All sample summary data are represented as raw scores for each individual. Since this sample consists of only seven individuals, statistical significance was not considered and all analyses are exploratory. Demographic and injury information was reported from baseline and includes age, height, weight, level of education, time since injury (TSI) in months, injury etiology, level of injury (LOI), and AIS (American Spinal Injury Association [ASIA] Impairment Score). The number of completed sessions was reported at NRN and Transcutaneous for both UE and LE. All outcome data are displayed at both baseline and final evaluation. The change in each outcome measure was calculated from baseline to the individual’s final evaluation.

Results

Seven individuals with chronic (>1 year) SCI American Spinal Cord Injury Association (ASIA) ASIA impairment scale (AIS) A-D completed this study with the number of study sessions ranging from 20 to 80 among the group. The majority were 30 years of age or younger (Mean = 27.7, SD = 13.5), ranging from 18 to 55 years. See Table 1 for demographic, injury, and session information. There were no serious adverse events or unexpected adverse events in this study. All adverse events (AEs) were minor in nature (skin issues) that resolved within 24–48 h and did not prevent training participation.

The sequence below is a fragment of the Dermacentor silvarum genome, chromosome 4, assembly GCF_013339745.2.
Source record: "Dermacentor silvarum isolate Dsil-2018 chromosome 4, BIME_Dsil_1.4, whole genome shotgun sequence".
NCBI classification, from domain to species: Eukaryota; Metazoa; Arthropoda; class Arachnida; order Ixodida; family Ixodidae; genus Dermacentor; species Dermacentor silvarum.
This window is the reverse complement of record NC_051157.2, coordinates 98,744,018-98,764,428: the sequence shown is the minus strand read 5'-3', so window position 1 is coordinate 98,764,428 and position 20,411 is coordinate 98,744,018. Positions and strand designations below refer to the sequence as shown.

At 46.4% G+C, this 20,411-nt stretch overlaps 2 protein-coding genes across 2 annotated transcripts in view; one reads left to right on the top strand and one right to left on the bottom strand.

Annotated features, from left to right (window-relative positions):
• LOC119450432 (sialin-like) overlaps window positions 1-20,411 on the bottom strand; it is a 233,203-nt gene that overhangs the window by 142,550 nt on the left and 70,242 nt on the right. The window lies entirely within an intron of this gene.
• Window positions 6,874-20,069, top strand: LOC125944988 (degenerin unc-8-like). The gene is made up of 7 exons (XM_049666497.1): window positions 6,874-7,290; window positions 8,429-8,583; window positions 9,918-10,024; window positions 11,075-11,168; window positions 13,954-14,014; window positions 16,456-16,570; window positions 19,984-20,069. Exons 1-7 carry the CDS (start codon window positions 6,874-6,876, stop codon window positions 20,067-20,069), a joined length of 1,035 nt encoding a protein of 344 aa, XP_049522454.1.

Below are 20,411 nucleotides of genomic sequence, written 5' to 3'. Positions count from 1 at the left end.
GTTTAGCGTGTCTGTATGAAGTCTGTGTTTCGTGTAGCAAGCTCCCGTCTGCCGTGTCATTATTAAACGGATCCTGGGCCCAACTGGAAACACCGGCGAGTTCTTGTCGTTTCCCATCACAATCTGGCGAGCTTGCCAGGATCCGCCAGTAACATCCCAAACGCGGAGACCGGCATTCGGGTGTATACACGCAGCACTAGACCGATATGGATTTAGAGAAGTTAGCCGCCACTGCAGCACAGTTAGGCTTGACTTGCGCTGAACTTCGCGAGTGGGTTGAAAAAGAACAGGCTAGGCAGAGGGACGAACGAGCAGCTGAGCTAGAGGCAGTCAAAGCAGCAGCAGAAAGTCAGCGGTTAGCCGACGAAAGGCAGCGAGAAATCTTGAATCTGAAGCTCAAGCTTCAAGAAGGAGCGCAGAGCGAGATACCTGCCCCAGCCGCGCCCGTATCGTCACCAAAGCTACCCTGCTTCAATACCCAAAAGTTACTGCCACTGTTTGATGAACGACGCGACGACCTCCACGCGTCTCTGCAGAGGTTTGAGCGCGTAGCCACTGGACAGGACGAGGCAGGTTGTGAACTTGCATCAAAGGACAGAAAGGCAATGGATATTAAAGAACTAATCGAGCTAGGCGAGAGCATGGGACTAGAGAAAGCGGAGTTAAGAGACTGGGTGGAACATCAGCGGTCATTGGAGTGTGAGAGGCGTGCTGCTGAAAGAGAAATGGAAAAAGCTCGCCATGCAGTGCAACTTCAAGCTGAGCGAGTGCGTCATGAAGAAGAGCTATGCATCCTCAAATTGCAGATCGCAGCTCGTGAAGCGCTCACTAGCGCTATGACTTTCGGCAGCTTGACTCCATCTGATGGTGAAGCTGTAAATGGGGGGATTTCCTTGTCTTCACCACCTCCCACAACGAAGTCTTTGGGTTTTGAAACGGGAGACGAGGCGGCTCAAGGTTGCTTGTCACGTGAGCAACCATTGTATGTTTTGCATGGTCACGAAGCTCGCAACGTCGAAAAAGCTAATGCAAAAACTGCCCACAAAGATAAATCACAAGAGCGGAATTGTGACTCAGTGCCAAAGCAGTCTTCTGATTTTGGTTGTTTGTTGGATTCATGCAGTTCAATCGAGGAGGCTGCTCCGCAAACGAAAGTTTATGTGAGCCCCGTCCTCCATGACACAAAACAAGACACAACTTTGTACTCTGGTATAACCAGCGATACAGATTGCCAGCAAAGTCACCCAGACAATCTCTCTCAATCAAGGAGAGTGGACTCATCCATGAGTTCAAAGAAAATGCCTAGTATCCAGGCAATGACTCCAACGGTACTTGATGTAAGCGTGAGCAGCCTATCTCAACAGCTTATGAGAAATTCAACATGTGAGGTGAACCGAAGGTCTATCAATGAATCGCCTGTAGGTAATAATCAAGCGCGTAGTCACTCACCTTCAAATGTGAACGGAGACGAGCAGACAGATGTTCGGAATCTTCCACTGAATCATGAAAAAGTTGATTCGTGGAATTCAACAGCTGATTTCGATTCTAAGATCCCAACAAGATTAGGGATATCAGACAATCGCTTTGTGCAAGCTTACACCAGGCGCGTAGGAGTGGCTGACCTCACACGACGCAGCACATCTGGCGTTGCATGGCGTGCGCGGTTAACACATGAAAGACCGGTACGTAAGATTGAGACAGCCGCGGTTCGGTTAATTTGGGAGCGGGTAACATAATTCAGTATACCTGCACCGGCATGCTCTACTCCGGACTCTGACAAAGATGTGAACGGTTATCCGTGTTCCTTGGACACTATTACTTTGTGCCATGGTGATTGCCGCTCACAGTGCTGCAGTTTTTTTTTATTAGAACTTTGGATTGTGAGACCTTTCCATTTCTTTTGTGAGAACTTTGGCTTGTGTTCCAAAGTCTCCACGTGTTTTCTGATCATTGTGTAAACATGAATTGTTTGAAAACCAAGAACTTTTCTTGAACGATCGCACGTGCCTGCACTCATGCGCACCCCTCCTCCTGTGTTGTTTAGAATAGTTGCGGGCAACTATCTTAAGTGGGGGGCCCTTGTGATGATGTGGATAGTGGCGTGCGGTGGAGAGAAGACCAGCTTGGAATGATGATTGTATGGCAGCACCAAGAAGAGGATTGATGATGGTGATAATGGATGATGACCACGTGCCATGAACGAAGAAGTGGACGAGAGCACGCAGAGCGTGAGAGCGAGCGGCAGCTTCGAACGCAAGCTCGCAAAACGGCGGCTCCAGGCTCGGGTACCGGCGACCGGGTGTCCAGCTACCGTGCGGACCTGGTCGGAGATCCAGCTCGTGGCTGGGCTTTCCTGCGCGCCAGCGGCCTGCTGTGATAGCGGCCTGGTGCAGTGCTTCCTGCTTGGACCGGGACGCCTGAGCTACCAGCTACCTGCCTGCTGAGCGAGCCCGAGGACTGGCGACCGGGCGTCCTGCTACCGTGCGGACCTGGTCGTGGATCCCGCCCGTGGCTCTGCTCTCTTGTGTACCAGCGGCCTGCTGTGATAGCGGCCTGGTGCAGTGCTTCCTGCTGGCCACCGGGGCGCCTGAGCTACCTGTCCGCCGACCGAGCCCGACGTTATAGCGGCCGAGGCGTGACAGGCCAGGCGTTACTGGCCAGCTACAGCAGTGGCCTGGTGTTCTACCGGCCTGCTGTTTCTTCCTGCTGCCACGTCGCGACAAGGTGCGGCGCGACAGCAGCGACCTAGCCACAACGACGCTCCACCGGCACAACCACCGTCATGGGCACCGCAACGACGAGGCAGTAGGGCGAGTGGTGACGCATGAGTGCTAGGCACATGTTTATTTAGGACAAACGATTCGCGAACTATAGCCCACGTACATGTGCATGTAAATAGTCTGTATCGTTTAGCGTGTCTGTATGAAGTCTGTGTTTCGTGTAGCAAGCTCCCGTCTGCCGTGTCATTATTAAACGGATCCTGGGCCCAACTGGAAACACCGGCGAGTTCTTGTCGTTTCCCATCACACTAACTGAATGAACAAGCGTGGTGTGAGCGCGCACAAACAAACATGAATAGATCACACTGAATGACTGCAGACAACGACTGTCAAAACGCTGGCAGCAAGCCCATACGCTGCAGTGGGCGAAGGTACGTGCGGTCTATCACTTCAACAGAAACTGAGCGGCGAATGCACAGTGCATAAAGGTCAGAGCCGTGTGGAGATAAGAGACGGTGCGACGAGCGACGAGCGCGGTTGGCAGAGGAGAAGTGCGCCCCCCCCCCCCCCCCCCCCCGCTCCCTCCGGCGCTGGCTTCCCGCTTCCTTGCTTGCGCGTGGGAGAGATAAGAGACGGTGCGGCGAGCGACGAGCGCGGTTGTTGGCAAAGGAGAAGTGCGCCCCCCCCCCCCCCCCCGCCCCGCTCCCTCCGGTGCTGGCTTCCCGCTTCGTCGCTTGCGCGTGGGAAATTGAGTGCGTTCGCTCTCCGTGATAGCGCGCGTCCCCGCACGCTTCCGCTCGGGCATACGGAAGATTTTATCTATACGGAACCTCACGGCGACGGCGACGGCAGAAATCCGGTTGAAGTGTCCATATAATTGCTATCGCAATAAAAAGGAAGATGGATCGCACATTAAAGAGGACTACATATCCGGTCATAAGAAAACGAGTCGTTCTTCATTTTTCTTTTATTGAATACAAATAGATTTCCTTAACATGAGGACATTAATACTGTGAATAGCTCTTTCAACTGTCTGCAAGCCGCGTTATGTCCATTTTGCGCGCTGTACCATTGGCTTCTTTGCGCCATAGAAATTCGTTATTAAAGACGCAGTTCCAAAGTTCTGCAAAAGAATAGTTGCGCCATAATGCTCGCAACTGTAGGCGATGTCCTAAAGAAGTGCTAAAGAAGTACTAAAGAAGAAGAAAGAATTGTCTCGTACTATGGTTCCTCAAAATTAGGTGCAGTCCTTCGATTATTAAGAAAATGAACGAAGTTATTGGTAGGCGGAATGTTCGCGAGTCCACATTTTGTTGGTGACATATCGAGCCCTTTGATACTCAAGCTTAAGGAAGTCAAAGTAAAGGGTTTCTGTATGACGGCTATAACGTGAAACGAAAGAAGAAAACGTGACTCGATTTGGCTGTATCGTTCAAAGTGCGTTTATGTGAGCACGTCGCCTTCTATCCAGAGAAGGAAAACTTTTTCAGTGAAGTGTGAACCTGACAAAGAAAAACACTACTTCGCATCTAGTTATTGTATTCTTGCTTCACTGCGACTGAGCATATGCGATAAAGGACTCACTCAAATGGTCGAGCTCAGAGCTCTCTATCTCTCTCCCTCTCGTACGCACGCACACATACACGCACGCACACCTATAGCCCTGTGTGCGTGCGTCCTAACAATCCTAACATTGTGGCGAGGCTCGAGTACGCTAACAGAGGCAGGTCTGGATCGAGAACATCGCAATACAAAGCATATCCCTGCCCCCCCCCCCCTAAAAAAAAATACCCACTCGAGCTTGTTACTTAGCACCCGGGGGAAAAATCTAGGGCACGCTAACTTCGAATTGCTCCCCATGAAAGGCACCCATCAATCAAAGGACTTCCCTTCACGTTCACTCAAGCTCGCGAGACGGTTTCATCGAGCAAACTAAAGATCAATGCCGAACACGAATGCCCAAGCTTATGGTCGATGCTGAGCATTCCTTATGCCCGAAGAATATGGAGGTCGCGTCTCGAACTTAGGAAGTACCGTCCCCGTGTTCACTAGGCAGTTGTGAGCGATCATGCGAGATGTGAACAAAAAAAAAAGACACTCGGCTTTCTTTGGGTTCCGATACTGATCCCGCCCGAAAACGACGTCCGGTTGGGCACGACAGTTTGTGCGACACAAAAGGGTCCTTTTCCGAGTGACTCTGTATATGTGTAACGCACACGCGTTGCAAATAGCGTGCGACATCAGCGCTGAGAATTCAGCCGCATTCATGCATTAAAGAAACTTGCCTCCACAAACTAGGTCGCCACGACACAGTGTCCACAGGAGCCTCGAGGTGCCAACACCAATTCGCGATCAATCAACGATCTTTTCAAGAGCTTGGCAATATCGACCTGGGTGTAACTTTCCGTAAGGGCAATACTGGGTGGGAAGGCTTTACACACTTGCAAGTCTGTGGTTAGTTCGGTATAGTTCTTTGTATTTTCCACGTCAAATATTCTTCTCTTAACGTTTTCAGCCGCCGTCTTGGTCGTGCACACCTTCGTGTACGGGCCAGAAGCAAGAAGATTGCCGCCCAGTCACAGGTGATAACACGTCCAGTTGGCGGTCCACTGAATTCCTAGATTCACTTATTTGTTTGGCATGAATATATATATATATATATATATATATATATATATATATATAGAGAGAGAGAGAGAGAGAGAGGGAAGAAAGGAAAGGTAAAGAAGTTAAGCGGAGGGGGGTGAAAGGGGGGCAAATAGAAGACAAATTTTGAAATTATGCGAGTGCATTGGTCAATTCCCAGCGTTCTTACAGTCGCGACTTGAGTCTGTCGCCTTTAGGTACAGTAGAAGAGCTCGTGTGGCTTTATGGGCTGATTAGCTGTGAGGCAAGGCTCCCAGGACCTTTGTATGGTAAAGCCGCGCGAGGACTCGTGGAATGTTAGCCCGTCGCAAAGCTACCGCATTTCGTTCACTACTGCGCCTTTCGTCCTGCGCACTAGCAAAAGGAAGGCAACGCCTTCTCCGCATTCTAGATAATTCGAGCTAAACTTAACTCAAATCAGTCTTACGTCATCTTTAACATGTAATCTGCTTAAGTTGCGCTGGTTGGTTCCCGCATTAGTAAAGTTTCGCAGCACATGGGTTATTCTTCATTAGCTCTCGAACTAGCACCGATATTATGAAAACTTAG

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Table 1. Individual’s demographic, injury, and session information at baseline.

Table 2 displays the change results for each outcome measure collected. Within each outcome, the majority of the sample showed improvements (Table 3). The UE and LE motor change scores ranged from an 11-point increase to a 3-point decrease. Sensation (combined light touch and pin prick) improved in five participants with one individual who demonstrated a 43 point change. Every participant that had complete data improved their CUE-T, nine-hole peg test, 10MWT, and 6minWT. For the Overground Stand Test, three participants had a positive change while the remaining four showed no change.